12. 12. 2) Outright Gift to present members absolutely (Leahy v AG for New South Wales) - The “outright gift” interpretation interprets the testator’s gift as divided into equal shares among the individual members of the association - The outright gift to present members absolutely only applies in limited circumstances: usually where (Re Grant, per Vinelott LJ): o (1) the testator/ donor has not directed how the gift should be used (Cocks v Manners), and o (2) the group of beneficiaries is small (Re Grant, per Vinelott J) Ideally, the club name should only be functioning as a convenient label for a small number of individuals whom the testator wishes to benefit - The current members of the club each receive equal shares of the gift (each member taking an immediate individual share) - Beneficiary principle o The beneficiary principle is complied with as the current members are all ascertainable - Perpetuity o The perpetuity requirements are complied with as the property vests in the members immediately (i.e. the beneficiaries are free to treat the property as they wish) - Potential issues o Because each of the members receives a share of the gift absolutely, there may be issues with the construction due to the following (Leahy v AG for New South Wales): (1) The gift’s wording • The construction must take affect as a gift. This will contradict any wording which indicated that the testator indicated a trust. In addition, the testator is unable to: o (1) retain any control over the property, or o (2) ensure the property is used according to his intentions (or even for the purposes of the association) (2) The nature of the property • It is unusual for a testator to have intended a gift to an association to be divided into small shares between every beneficiary (3) The nature of the beneficiaries • It will be difficult to use the “outright gift” interpretation where the beneficiaries are: o (a) Numerous, and/ or o (b) Diversely located 3) Gift to members subject to contract (The “contractual anaylsis”) (Re Recher) - The “contractual analysis” interprets the gift as a gift to the members of the club subject to their duties and obligations to the club - The contractual analysis is the most common interpretation (Artistic Upholstery v Art Forma; Hanchett-Stamford v HM Attorney General) - The interpretation can only apply where: o (a) the testator intends a gift (Leahy v AG for New South Wales), and/or o (b) the association possesses identifiable rules, and o (c) the association still exists (Re Recher) - It is irrelevant who the club benefits (i.e. its members or someone else) (Re Recher) - Beneficiary principle o The beneficiary principle is satisfied as all members are identifiable at any particular given point in time The fact that the composition of the members may change over time is irrelevant - Perpetuity o The perpetuity rules are satisfied as long as the members are free to deal with the property (i.e. they must be able to divide up the property themselves at any time) - Control o The association’s rules must permit its members to have a sufficient degree of control over the assets (“internal control”) to the extent that they are free to deal with the property, including both its capital and income, as they wish. This includes the right of the members, as a group, to decide to use the gift for a purpose other than that intended by the testator o There may be some element of external control over the association (Re Horley Town) but it must be minimal and not in any way restrict the members’ internal control (Re Grant) - Where a testator states a specified purpose or limitation for the gift that will not necessarily invalidate the members’ control over it as it may instead be viewed as a motive (Re Lipinski23) (CONTINUED IN FULL VERSION) 23 Note however the controversial nature of Re Lipinksi www.gdlelite.com Copyright © GDL Elite 2013-2014 GDL Elite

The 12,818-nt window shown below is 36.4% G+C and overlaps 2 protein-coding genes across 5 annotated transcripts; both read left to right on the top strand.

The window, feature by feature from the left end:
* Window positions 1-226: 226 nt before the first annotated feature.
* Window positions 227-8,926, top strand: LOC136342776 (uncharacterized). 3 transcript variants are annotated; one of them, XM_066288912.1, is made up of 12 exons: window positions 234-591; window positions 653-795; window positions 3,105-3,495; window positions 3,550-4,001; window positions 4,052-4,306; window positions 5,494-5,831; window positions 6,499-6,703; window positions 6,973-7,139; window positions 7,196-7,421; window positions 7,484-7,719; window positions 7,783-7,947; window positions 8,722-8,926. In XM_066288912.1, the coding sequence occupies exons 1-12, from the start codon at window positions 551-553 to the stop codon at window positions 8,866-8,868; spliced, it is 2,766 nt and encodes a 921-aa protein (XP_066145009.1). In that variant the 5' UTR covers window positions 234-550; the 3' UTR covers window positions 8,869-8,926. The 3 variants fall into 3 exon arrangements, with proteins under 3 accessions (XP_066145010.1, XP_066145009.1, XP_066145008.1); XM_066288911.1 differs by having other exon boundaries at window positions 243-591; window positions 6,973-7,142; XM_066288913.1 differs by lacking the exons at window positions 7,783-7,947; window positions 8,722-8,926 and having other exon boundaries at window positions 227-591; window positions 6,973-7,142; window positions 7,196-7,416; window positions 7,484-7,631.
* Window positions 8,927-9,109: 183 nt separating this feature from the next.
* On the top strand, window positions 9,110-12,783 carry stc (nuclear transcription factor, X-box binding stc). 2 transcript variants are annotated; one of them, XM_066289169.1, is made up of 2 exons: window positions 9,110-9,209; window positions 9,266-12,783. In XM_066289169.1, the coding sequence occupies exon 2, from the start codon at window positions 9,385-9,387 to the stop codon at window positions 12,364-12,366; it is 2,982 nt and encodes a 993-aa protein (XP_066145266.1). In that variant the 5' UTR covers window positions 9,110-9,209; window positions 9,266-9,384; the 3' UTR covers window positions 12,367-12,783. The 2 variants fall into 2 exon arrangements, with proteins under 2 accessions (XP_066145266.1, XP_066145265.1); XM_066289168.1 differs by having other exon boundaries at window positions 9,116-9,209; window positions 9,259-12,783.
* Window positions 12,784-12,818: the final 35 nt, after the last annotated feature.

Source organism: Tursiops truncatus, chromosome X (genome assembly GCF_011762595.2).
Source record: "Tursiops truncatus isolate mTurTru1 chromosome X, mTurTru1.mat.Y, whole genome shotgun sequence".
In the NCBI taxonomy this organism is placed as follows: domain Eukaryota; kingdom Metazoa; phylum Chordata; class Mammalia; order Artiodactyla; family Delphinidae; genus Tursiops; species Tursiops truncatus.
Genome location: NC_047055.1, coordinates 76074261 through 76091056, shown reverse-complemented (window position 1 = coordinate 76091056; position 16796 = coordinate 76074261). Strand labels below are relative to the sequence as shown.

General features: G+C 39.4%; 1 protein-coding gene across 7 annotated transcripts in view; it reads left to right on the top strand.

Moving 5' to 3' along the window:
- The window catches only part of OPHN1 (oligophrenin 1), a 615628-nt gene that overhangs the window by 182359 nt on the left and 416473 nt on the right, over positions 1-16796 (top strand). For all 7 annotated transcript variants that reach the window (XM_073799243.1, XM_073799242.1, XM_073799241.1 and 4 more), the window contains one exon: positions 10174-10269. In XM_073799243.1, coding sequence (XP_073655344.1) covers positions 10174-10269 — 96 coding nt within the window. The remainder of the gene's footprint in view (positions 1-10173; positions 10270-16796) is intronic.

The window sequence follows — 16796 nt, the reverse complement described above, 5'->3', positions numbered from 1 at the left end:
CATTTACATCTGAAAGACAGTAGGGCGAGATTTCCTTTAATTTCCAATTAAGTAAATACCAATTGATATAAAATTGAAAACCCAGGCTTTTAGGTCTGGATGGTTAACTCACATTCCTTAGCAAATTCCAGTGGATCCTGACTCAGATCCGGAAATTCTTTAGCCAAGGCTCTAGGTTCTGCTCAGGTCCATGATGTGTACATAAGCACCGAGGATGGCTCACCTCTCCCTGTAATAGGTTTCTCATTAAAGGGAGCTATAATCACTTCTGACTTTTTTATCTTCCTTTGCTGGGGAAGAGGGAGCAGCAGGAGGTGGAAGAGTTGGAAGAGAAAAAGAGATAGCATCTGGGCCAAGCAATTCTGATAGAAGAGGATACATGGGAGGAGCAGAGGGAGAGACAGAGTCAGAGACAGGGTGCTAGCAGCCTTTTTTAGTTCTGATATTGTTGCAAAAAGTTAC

13. 13. GDL Elite www.gdlelite.com Copyright © GDL Elite 2013-2014 www.gdlelite.com GDL Elite